The step was considered necessary to avert a new political crisis as the ones that toppled two presidents in two years
On the first week of December, Bolivians will have the chance to renew the whole of the political system, as the Congress finally voted on Tuesday to call on early general elections. Lawmakers also passed a bill allowing the election of a special assembly to reform the constitution and hold a referendum on regional autonomies by July 2006.
Top MP's from different political orientations agreed to the new bill after weeks of dialogue, as considered the step "necessary" to avert a new political crisis as the ones that toppled two presidents in less than two years. Congress head Hormando Vaca Diez said that the agreement was a "historic step" that would lead the embattled South American nation into "a new period of harmony, generating new hopes."
The agreement comes only a few days after radical leaders threatened to renew protests if general elections were not called. It also came a month after the head of the Supreme Court, Eduardo Rodriguez, took over as caretaker president following weeks of protests over energy reform which led to the resignation of President Carlos Mesa.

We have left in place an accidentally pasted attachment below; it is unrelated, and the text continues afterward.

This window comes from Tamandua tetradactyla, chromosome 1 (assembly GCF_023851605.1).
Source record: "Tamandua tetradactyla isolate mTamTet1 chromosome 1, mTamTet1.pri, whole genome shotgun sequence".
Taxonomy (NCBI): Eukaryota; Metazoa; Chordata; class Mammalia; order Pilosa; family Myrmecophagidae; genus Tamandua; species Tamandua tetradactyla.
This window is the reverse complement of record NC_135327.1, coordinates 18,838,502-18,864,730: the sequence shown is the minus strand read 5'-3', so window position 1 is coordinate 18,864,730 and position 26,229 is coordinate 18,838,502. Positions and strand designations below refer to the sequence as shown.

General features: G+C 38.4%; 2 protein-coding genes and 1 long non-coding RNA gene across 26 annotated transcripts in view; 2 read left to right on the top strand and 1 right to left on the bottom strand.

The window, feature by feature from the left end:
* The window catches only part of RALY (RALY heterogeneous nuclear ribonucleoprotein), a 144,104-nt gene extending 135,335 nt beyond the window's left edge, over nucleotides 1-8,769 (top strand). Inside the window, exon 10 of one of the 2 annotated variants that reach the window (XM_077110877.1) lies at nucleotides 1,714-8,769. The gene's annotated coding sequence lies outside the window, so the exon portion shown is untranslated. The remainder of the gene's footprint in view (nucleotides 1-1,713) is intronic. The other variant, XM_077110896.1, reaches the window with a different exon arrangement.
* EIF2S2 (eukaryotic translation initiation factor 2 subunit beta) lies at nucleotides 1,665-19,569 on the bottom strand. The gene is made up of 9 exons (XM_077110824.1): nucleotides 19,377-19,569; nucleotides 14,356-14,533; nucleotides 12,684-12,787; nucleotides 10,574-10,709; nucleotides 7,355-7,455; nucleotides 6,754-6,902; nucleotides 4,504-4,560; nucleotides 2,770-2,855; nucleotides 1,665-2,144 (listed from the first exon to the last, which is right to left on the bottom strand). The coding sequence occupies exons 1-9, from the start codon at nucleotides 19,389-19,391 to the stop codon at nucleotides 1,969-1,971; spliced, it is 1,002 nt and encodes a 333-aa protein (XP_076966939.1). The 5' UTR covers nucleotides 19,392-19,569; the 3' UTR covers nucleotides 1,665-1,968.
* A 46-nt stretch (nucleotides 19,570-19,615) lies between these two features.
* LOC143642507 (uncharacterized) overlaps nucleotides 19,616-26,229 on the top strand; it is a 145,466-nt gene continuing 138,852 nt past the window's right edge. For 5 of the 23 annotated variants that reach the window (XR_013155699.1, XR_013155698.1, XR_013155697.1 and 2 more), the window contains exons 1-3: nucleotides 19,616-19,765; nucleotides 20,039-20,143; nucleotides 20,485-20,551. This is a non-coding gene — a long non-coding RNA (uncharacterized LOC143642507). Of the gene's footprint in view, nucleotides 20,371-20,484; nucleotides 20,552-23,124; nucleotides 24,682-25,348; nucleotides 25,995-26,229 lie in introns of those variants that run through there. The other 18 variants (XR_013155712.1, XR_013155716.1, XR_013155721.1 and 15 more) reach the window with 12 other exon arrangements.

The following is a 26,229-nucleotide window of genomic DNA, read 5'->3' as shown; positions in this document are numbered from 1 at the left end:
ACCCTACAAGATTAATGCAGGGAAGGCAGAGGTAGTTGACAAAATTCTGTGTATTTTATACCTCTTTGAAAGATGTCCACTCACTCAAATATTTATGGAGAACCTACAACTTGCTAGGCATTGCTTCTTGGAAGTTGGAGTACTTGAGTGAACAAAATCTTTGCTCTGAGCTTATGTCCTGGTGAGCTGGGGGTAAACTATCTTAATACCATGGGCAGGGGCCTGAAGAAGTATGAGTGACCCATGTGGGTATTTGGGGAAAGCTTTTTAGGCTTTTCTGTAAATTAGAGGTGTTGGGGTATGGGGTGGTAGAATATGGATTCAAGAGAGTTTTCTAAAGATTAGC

According to local analysts, the decision of the interim President to keep his promise of calling early elections was "decisive" to encourage reluctant lawmakers. Sources from the caretaker administration had warned early this week that if a decision was not taken, they would adopt necessary measures to pave the way onto elections.
Despite the agreements reached, the way to December is long and will be full of obstacles in view of country's fragmented scenario. Indian leaders from poorer western areas of the country will insist on the nationalization of vast hydrocarbon resources, while the gas-rich eastern regions will keep seeking greater autonomy to exploit reserves through foreign investment.
On the photo: Activists threatened with more protests if decision was postponed